Counts data

Filtering: Some genes are not expressed in any samples. Others are expressed at extremely low levels. We need to remove these genes from further analysis. By default, a gene has to have more than 0.5 counts per million (CPM)  in at least one sample. Otherwise, the gene is removed. Users can specify that genes have to be above 0.5 CPM in two samples by changing the “n libraries” option to 2.

CPMs are calculated by normalizing the read counts by the total counts per sample. For example, if sample 1 has 20 million counts in total, then the read counts are divided by 20 to get the CPM.

The R command used for filtering is this.

x <- x[ which( apply( cpm(DGEList(counts = x)),  1,         function(y) sum(y>=minCPM)) >=  nLibraries ) , ]

The data is normalized by cpm function in edgeR. The number of samples above a minCPM is counted. Only genes with levels above minCPM in at least nLibraries are retained.

It is very common to filter out 30% or even 50% of the genes. Keeping lowly expressed genes just adds noise to downstream analyses. But aggressive filtering may lead missing some genes that are expressed low but are significantly different. minCPM can be reduced if your library size is big.

Transformation: There are 3 options for transformation of counts data for clustering analysis and principal component analysis:

  • VST: variance stabilizing transform
  • rlog: regularized log (only for N<10)
  • Started log: log2(x+c)

VST is performed according to (Anders and Huber 2010) and rlog is based on (Love, Huber et al. 2014). When there are more than 10 samples, rlog becomes slow. The default is started log, where a pseudo count c is added to all counts before log transformation. The constant c can range from 1 to 10. The bigger this number is, the less sensitive it is to noise from low counts. We have found c=4 offer balanced transformation based on several datasets we tried. The started log transformation is equivalent to the logCPM offered in edgeR. The only difference is that the libraries are not all scaled to 1 million per sample. The libraries are scaled first using DESeq2’s normalized = TRUE option:

x <- log2( counts(dds, normalized=TRUE) + c )

The effect of these transformations can be visualized below between technical replicates. You can see that VST is very aggressive in transforming the data. The rlog option is slower,  especially when there is many samples, but it makes the distribution across samples closer than a simple log.


For counts data, transformed data is used for exploratory data analysis (EDA, such as clustering analysis and PCA, MDS). If you choose limma-trend to identify differentially expressed genes (DEGs), then transformed data is also used. Both DESeq2 and limma-voom use original read counts data, not the transformed data.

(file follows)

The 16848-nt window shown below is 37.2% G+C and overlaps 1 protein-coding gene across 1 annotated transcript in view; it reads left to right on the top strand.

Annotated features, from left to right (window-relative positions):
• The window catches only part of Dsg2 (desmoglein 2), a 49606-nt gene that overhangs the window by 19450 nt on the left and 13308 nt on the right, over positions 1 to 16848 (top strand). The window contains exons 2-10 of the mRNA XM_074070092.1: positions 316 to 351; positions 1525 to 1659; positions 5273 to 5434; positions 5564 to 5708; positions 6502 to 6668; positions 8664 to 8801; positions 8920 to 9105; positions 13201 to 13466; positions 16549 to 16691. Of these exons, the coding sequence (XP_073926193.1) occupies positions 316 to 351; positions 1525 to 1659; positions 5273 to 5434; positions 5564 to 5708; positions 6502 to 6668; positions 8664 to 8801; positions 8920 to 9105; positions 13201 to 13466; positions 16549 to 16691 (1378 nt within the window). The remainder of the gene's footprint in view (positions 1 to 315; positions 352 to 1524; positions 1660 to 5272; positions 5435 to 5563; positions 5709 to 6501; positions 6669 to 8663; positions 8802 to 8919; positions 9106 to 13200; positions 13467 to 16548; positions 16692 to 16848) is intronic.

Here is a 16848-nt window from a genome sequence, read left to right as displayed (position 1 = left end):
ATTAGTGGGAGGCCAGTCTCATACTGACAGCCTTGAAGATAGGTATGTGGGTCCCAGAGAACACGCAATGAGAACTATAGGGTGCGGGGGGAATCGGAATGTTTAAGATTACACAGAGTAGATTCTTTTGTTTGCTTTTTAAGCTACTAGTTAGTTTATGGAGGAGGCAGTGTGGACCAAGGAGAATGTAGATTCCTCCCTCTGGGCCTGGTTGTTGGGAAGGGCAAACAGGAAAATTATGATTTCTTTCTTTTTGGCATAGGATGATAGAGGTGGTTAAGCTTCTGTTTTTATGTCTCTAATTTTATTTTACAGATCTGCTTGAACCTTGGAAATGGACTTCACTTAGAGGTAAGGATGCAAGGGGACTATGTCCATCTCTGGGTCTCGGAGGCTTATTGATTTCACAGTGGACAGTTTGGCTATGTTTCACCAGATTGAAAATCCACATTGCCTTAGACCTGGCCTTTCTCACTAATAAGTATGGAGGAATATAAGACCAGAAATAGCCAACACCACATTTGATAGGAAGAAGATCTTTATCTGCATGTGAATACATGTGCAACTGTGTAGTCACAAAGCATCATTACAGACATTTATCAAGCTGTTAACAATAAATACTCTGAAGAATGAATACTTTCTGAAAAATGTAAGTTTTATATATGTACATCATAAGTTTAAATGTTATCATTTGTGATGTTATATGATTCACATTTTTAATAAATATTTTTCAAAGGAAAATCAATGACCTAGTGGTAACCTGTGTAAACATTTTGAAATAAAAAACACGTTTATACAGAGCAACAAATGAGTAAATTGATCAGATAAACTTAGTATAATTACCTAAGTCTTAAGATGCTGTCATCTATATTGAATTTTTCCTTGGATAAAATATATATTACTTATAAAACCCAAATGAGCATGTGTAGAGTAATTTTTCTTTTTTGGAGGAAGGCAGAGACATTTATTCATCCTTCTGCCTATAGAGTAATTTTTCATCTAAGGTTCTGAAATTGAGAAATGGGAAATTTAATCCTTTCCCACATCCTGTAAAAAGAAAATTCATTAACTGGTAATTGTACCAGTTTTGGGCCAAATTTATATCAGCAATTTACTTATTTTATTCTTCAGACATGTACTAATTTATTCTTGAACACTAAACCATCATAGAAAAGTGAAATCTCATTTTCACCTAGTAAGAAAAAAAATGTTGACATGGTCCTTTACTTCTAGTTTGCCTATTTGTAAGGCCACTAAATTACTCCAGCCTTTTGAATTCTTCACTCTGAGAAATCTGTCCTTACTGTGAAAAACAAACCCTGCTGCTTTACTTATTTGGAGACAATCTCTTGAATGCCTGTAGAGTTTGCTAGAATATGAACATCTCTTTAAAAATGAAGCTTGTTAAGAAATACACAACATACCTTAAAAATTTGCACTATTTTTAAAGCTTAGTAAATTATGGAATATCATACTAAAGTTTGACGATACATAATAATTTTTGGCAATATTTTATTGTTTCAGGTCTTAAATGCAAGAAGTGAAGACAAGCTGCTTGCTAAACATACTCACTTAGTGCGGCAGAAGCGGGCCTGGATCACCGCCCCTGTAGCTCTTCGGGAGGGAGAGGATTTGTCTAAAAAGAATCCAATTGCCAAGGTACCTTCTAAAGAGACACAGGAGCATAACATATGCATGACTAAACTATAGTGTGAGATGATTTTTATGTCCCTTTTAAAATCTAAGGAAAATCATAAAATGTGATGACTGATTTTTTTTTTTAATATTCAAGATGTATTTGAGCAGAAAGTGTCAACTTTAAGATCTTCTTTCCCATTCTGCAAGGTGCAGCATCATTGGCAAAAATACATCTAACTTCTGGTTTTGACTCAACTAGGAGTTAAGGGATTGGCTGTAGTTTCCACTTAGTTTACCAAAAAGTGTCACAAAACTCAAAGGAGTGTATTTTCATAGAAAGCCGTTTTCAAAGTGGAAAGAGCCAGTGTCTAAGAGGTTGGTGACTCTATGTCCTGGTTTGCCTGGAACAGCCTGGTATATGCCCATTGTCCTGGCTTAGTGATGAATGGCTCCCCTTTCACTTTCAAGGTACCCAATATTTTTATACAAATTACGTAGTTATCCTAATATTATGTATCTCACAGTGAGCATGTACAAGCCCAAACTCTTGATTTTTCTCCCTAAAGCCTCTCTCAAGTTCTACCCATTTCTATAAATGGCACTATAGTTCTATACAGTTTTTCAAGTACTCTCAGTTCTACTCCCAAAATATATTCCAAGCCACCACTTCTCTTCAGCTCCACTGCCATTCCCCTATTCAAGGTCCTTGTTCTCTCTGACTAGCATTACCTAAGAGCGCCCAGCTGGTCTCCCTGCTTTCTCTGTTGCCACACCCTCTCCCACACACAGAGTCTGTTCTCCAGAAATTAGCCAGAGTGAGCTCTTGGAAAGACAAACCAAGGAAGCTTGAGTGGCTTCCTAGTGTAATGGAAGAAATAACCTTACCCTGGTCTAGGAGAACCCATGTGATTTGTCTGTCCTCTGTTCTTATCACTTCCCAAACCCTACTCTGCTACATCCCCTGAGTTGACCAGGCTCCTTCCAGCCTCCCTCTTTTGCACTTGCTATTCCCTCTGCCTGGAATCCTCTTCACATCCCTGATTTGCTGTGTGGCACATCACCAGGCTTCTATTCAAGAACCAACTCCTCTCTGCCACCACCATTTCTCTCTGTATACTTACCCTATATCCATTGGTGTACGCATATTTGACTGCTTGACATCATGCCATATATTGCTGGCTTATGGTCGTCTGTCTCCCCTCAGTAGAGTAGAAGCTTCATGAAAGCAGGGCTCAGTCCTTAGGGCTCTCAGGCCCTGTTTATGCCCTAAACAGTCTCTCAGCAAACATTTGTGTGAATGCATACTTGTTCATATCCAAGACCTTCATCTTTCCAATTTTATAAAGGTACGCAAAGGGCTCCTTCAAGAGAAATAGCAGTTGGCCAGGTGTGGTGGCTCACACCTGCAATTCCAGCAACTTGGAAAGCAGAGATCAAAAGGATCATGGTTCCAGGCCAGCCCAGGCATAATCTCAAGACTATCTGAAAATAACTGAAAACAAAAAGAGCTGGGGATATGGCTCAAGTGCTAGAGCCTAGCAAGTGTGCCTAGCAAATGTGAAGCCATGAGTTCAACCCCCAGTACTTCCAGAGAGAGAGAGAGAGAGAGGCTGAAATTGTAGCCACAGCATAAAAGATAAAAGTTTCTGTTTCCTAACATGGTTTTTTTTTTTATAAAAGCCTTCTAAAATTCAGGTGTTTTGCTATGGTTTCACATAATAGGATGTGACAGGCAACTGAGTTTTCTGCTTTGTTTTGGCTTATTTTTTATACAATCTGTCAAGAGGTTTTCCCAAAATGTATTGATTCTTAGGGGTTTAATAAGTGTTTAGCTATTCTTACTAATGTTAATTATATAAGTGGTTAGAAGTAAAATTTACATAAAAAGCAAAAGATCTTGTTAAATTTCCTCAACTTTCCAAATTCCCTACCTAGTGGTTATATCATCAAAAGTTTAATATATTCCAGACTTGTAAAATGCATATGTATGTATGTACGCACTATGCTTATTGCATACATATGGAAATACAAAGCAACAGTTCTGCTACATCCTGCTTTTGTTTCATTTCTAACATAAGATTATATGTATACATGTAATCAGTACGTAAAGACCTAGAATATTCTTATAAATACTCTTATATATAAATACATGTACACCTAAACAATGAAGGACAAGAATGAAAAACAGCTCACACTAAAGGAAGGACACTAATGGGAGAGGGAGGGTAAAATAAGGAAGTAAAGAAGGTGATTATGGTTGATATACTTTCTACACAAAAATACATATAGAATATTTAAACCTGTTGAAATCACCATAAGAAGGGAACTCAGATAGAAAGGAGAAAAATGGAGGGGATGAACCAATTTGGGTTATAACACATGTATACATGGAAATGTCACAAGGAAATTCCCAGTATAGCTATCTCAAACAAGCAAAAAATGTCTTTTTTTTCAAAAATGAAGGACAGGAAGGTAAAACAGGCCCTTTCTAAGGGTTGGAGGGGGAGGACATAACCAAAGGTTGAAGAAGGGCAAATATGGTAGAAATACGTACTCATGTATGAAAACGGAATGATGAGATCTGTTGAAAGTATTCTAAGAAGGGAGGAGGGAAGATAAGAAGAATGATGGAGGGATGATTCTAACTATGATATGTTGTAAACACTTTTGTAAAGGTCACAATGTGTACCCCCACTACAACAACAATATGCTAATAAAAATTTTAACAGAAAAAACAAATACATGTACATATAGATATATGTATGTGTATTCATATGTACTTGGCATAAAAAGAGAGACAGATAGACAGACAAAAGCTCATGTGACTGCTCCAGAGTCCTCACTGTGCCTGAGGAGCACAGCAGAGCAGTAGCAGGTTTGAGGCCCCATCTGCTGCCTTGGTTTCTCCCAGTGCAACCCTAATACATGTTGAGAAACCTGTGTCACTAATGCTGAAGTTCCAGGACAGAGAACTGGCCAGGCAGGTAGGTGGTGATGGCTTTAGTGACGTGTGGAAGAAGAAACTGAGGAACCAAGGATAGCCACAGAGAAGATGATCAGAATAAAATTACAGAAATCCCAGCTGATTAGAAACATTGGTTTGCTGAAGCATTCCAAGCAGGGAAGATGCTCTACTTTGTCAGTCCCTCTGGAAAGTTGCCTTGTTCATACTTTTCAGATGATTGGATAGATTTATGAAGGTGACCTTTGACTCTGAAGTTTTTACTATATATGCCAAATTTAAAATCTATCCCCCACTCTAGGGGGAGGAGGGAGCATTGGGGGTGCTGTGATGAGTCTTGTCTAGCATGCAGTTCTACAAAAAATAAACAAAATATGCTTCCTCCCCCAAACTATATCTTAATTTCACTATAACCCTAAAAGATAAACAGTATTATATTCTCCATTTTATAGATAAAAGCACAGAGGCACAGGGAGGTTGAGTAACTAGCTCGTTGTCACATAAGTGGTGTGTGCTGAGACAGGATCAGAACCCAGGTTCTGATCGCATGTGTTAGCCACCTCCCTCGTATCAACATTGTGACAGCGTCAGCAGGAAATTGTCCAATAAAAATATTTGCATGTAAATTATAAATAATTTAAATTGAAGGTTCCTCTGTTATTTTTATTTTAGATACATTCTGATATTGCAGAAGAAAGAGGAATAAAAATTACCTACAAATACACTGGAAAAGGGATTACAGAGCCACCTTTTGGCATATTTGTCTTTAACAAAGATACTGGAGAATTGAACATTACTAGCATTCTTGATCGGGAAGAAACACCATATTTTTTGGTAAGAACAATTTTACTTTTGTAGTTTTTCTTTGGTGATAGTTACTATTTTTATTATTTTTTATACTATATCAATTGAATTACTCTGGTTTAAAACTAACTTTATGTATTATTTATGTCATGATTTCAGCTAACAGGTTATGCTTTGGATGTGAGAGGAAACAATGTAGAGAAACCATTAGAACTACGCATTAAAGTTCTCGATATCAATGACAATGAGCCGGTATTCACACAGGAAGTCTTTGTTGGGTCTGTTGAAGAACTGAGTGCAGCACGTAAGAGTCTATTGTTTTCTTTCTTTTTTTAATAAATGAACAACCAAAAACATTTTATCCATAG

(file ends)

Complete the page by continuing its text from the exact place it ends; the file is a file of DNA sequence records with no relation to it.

iDEP produces a barplot representing total read counts per library. When the library sizes are more than 3 times different, limma-trend method is not recommended for identifying DEGs. See the manual for limma.


Bias in sequencing depth can exist in samples. The above is an example, where fewer reads in the p53 wild-type samples after radiation treatment. An ANOVA is conducted by iDEP and if P<0.01, a warning is produced. This presents a confounding factor. iDEP also calculates the ratio of the max/min total counts among groups. It is believed that as long as the ratio is within 1.5, it should be acceptable. See this discussion on Twitter.

FPKM, microarray or other normalized expression data

For normalized expression data, a filter is also applied to remove genes expressed at low levels across all samples. For example, users can choose to include only genes expressed at the level of 1 or higher in at least one sample. This number works for FPKM or RPKM data, but it should be changed according to the data format. For cDNA microarrays, where the expression levels are log ratios, we need to set this to a negative number such as -1e20 to disable this filter.

This filter is very important as it affects downstream analyses. For FPKM, RPKM data, many people choose 1 as a cutoff. For genome-wide expression analysis using DNA microarray, it is safe to choose a cutoff that removes the bottom 20-40% of genes when ranked by maximum expression level across samples in descending order. 

Users can choose to perform log transformation. iDEP calculates kurtosis for each of the data columns, and if the mean kurtosis is bigger than 50, a log2 transformation is enforced. Large kurtosis usually indicates the presence of extremely large numbers in the data set that warrants log-transformation.

Users can double check the effects of data transformation by examining the box plot and density plot on this page.


Anders, S. and W. Huber (2010). “Differential expression analysis for sequence count data.” Genome Biol 11(10): R106.

Love, M. I., W. Huber and S. Anders (2014). “Moderated estimation of fold change and dispersion for RNA-seq data with DESeq2.” Genome Biol 15(12): 550.

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